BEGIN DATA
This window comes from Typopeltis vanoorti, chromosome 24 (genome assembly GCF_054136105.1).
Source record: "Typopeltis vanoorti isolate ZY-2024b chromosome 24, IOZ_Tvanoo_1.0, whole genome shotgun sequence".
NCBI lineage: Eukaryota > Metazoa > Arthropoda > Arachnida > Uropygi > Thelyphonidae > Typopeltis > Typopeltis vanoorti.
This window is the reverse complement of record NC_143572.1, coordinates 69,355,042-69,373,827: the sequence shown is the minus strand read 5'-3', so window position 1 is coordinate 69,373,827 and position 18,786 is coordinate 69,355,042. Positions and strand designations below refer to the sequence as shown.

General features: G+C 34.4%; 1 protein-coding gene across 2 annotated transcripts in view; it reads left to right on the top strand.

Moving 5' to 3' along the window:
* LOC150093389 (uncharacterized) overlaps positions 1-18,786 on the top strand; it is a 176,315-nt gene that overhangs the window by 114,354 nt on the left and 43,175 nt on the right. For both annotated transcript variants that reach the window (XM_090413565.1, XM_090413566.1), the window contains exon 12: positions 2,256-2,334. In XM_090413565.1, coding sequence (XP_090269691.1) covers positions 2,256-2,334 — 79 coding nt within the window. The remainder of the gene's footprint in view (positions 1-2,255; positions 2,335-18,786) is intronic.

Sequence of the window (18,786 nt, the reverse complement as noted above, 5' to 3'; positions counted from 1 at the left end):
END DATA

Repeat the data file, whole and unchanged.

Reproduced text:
This window comes from Typopeltis vanoorti, chromosome 24 (genome assembly GCF_054136105.1).
Source record: "Typopeltis vanoorti isolate ZY-2024b chromosome 24, IOZ_Tvanoo_1.0, whole genome shotgun sequence".
NCBI lineage: Eukaryota > Metazoa > Arthropoda > Arachnida > Uropygi > Thelyphonidae > Typopeltis > Typopeltis vanoorti.
This window is the reverse complement of record NC_143572.1, coordinates 69,355,042-69,373,827: the sequence shown is the minus strand read 5'-3', so window position 1 is coordinate 69,373,827 and position 18,786 is coordinate 69,355,042. Positions and strand designations below refer to the sequence as shown.

General features: G+C 34.4%; 1 protein-coding gene across 2 annotated transcripts in view; it reads left to right on the top strand.

Moving 5' to 3' along the window:
* LOC150093389 (uncharacterized) overlaps positions 1-18,786 on the top strand; it is a 176,315-nt gene that overhangs the window by 114,354 nt on the left and 43,175 nt on the right. For both annotated transcript variants that reach the window (XM_090413565.1, XM_090413566.1), the window contains exon 12: positions 2,256-2,334. In XM_090413565.1, coding sequence (XP_090269691.1) covers positions 2,256-2,334 — 79 coding nt within the window. The remainder of the gene's footprint in view (positions 1-2,255; positions 2,335-18,786) is intronic.

Sequence of the window (18,786 nt, the reverse complement as noted above, 5' to 3'; positions counted from 1 at the left end):